What is Zero Based Budgeting and How Our Free Tool Can Help

What is zero based budgeting?

Zero based budgeting is a budget technique in which you start with your total income, subtract all of your expenses and end up with zero remaining. The idea is that instead of allowing time and your money to decide where to go, you make the decisions where to spend it. This is a wonderful technique for family or personal budgeting. It may sound strict at first, but give zero based budgeting a chance and you won’t believe how freeing budgeting feels.

How our free tool can help…

So let’s get started! The night before your pay check arrives; you sit down and make a plan for how to use that pay. You get on your favorite internet device and head over to Free Zero Based Budgeting’s free budget tool.

It’s important that you make your plan before, or in the case of variable income, as soon as, your income arrives. The nice thing about our budget tool is that you can pick any date as the start date of your current pay period. I know that there are so many variances in how and when people get paid. Our simple tool handles this as plain as it gets. Pick a pay period start date and go from there.


For income, add up all income that you know is going to come during this pay period. So if you get paid on every other Friday but also get a rent check in on the next Monday, count both as income for this pay period.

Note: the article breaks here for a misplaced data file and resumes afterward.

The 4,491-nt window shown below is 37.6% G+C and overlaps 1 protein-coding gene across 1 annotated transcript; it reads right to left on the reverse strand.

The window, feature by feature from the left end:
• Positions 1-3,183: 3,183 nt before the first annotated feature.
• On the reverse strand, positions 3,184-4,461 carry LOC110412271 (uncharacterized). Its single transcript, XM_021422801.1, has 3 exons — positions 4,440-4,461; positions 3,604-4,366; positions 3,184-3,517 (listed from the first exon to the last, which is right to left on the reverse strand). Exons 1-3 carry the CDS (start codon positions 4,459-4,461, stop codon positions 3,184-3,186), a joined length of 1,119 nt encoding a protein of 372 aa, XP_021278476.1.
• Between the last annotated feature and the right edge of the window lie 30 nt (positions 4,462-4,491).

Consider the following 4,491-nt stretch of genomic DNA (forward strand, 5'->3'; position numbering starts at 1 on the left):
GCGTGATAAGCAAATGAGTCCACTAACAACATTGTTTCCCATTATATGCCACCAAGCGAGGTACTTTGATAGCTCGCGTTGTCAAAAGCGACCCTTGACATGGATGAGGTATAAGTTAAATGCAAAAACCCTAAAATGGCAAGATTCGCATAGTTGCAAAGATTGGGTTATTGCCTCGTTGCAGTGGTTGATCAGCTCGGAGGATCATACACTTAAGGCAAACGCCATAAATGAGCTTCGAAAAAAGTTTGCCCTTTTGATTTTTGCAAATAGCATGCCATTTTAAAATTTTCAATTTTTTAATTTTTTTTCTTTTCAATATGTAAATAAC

Friday get pay check for $1798.41
Monday get rent check for $950
Total Income for Pay Period = $2748.41


Now to the fun part, spending all your money! Well not exactly. When I say expenses I mean everything and I’m including saving for retirement, a new car, or your kid’s education. Saving is integral to every financial plan so it’s important that you are conscious of saving and include it into the budget along with everything else.

Currently our budget tool includes some default spending categories. I know that not all categories apply to every person. We wanted to start with a good basic set that would work for most people. In the future we are going to add the ability to customize your categories for all our registered users.

Instead of talking through how our example expenses might go, I’ll let the following screen print do the talking.

If you look at the expenses, you will see that I have set aside savings for retirement, emergency fund and home repairs. The rest of my expenses such as mortgage payment, cable, electricity, phone, etc. are also included. Remember, the idea in zero based budgeting is tally up everything and end up with zero at the bottom. By doing this before our money arrives, there is little thinking involved the rest of the pay period. You already know where your money should go.


After all entering all expenses, we can look at our totals. The Money Remaining should equal zero. If it’s less than zero, you need to cut something back. If it’s more than zero, add more to your emergency fund or retirement. Or add it to a savings account for new furniture. Or simply add it to your spending money or “blow” money as Dave Ramsey calls it.